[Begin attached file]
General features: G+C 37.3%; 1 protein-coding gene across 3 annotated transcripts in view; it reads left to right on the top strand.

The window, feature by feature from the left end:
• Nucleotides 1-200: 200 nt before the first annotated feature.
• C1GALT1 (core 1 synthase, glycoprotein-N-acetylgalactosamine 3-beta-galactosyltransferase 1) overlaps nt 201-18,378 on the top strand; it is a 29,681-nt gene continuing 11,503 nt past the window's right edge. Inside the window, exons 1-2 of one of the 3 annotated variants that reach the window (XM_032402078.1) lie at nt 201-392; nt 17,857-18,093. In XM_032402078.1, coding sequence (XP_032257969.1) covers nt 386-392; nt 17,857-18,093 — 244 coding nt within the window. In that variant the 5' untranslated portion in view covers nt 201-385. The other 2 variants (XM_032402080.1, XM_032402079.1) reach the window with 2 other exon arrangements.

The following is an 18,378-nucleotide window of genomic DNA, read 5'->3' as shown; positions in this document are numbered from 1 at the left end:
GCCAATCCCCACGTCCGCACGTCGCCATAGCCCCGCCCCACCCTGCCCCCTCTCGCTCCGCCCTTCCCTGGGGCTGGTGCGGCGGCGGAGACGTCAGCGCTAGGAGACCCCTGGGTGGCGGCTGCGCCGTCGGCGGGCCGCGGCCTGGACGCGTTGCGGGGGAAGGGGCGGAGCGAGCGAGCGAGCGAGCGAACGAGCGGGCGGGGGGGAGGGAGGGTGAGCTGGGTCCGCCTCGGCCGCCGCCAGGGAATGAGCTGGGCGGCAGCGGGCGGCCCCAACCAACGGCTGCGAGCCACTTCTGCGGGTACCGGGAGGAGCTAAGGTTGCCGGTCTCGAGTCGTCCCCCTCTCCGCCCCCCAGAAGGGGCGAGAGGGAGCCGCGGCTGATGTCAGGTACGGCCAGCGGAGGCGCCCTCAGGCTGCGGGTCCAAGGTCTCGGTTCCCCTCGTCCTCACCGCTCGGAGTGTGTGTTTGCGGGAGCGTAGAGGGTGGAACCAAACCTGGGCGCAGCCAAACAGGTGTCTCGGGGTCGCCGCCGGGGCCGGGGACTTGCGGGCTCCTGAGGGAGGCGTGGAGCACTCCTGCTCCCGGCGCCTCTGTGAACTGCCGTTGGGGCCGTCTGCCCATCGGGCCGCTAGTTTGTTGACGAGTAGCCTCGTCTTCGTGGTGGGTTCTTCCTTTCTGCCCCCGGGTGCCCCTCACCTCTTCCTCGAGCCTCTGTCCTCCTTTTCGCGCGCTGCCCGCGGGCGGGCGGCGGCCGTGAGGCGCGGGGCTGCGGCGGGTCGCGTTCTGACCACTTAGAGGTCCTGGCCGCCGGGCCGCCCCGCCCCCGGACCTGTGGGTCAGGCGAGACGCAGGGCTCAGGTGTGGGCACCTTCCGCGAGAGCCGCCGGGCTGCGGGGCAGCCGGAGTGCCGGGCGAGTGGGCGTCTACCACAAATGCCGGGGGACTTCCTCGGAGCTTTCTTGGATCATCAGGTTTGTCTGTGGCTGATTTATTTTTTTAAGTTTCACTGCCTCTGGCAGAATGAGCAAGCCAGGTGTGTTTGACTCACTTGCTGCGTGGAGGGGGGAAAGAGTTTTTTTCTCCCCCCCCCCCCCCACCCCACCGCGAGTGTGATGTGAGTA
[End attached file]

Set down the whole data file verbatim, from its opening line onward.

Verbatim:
General features: G+C 37.3%; 1 protein-coding gene across 3 annotated transcripts in view; it reads left to right on the top strand.

The window, feature by feature from the left end:
• Nucleotides 1-200: 200 nt before the first annotated feature.
• C1GALT1 (core 1 synthase, glycoprotein-N-acetylgalactosamine 3-beta-galactosyltransferase 1) overlaps nt 201-18,378 on the top strand; it is a 29,681-nt gene continuing 11,503 nt past the window's right edge. Inside the window, exons 1-2 of one of the 3 annotated variants that reach the window (XM_032402078.1) lie at nt 201-392; nt 17,857-18,093. In XM_032402078.1, coding sequence (XP_032257969.1) covers nt 386-392; nt 17,857-18,093 — 244 coding nt within the window. In that variant the 5' untranslated portion in view covers nt 201-385. The other 2 variants (XM_032402080.1, XM_032402079.1) reach the window with 2 other exon arrangements.

The following is an 18,378-nucleotide window of genomic DNA, read 5'->3' as shown; positions in this document are numbered from 1 at the left end:
GCCAATCCCCACGTCCGCACGTCGCCATAGCCCCGCCCCACCCTGCCCCCTCTCGCTCCGCCCTTCCCTGGGGCTGGTGCGGCGGCGGAGACGTCAGCGCTAGGAGACCCCTGGGTGGCGGCTGCGCCGTCGGCGGGCCGCGGCCTGGACGCGTTGCGGGGGAAGGGGCGGAGCGAGCGAGCGAGCGAGCGAACGAGCGGGCGGGGGGGAGGGAGGGTGAGCTGGGTCCGCCTCGGCCGCCGCCAGGGAATGAGCTGGGCGGCAGCGGGCGGCCCCAACCAACGGCTGCGAGCCACTTCTGCGGGTACCGGGAGGAGCTAAGGTTGCCGGTCTCGAGTCGTCCCCCTCTCCGCCCCCCAGAAGGGGCGAGAGGGAGCCGCGGCTGATGTCAGGTACGGCCAGCGGAGGCGCCCTCAGGCTGCGGGTCCAAGGTCTCGGTTCCCCTCGTCCTCACCGCTCGGAGTGTGTGTTTGCGGGAGCGTAGAGGGTGGAACCAAACCTGGGCGCAGCCAAACAGGTGTCTCGGGGTCGCCGCCGGGGCCGGGGACTTGCGGGCTCCTGAGGGAGGCGTGGAGCACTCCTGCTCCCGGCGCCTCTGTGAACTGCCGTTGGGGCCGTCTGCCCATCGGGCCGCTAGTTTGTTGACGAGTAGCCTCGTCTTCGTGGTGGGTTCTTCCTTTCTGCCCCCGGGTGCCCCTCACCTCTTCCTCGAGCCTCTGTCCTCCTTTTCGCGCGCTGCCCGCGGGCGGGCGGCGGCCGTGAGGCGCGGGGCTGCGGCGGGTCGCGTTCTGACCACTTAGAGGTCCTGGCCGCCGGGCCGCCCCGCCCCCGGACCTGTGGGTCAGGCGAGACGCAGGGCTCAGGTGTGGGCACCTTCCGCGAGAGCCGCCGGGCTGCGGGGCAGCCGGAGTGCCGGGCGAGTGGGCGTCTACCACAAATGCCGGGGGACTTCCTCGGAGCTTTCTTGGATCATCAGGTTTGTCTGTGGCTGATTTATTTTTTTAAGTTTCACTGCCTCTGGCAGAATGAGCAAGCCAGGTGTGTTTGACTCACTTGCTGCGTGGAGGGGGGAAAGAGTTTTTTTCTCCCCCCCCCCCCCCACCCCACCGCGAGTGTGATGTGAGTA